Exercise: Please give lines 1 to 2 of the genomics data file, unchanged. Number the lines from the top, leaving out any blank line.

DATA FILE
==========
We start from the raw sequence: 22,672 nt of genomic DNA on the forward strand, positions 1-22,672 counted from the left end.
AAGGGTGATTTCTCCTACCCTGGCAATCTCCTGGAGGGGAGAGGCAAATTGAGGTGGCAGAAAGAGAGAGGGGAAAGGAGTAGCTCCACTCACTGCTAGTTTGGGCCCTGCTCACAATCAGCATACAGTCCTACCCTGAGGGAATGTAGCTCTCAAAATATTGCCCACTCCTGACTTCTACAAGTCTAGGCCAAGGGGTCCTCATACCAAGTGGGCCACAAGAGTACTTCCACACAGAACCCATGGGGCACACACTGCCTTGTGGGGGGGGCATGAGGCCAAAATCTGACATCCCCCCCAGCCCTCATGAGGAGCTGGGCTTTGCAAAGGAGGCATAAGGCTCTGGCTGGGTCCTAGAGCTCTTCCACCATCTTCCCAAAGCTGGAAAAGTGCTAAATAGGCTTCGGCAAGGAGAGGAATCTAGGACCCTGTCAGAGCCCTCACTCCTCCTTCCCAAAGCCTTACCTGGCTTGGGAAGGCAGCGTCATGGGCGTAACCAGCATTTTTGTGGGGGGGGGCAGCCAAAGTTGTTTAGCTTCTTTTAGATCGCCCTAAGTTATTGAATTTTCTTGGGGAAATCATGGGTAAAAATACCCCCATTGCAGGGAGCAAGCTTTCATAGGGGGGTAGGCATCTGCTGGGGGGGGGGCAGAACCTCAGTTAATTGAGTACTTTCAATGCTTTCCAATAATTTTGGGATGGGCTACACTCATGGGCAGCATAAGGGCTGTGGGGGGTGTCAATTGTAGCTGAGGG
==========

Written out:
We start from the raw sequence: 22,672 nt of genomic DNA on the forward strand, positions 1-22,672 counted from the left end.
AAGGGTGATTTCTCCTACCCTGGCAATCTCCTGGAGGGGAGAGGCAAATTGAGGTGGCAGAAAGAGAGAGGGGAAAGGAGTAGCTCCACTCACTGCTAGTTTGGGCCCTGCTCACAATCAGCATACAGTCCTACCCTGAGGGAATGTAGCTCTCAAAATATTGCCCACTCCTGACTTCTACAAGTCTAGGCCAAGGGGTCCTCATACCAAGTGGGCCACAAGAGTACTTCCACACAGAACCCATGGGGCACACACTGCCTTGTGGGGGGGGCATGAGGCCAAAATCTGACATCCCCCCCAGCCCTCATGAGGAGCTGGGCTTTGCAAAGGAGGCATAAGGCTCTGGCTGGGTCCTAGAGCTCTTCCACCATCTTCCCAAAGCTGGAAAAGTGCTAAATAGGCTTCGGCAAGGAGAGGAATCTAGGACCCTGTCAGAGCCCTCACTCCTCCTTCCCAAAGCCTTACCTGGCTTGGGAAGGCAGCGTCATGGGCGTAACCAGCATTTTTGTGGGGGGGGGCAGCCAAAGTTGTTTAGCTTCTTTTAGATCGCCCTAAGTTATTGAATTTTCTTGGGGAAATCATGGGTAAAAATACCCCCATTGCAGGGAGCAAGCTTTCATAGGGGGGTAGGCATCTGCTGGGGGGGGGGCAGAACCTCAGTTAATTGAGTACTTTCAATGCTTTCCAATAATTTTGGGATGGGCTACACTCATGGGCAGCATAAGGGCTGTGGGGGGTGTCAATTGTAGCTGAGGG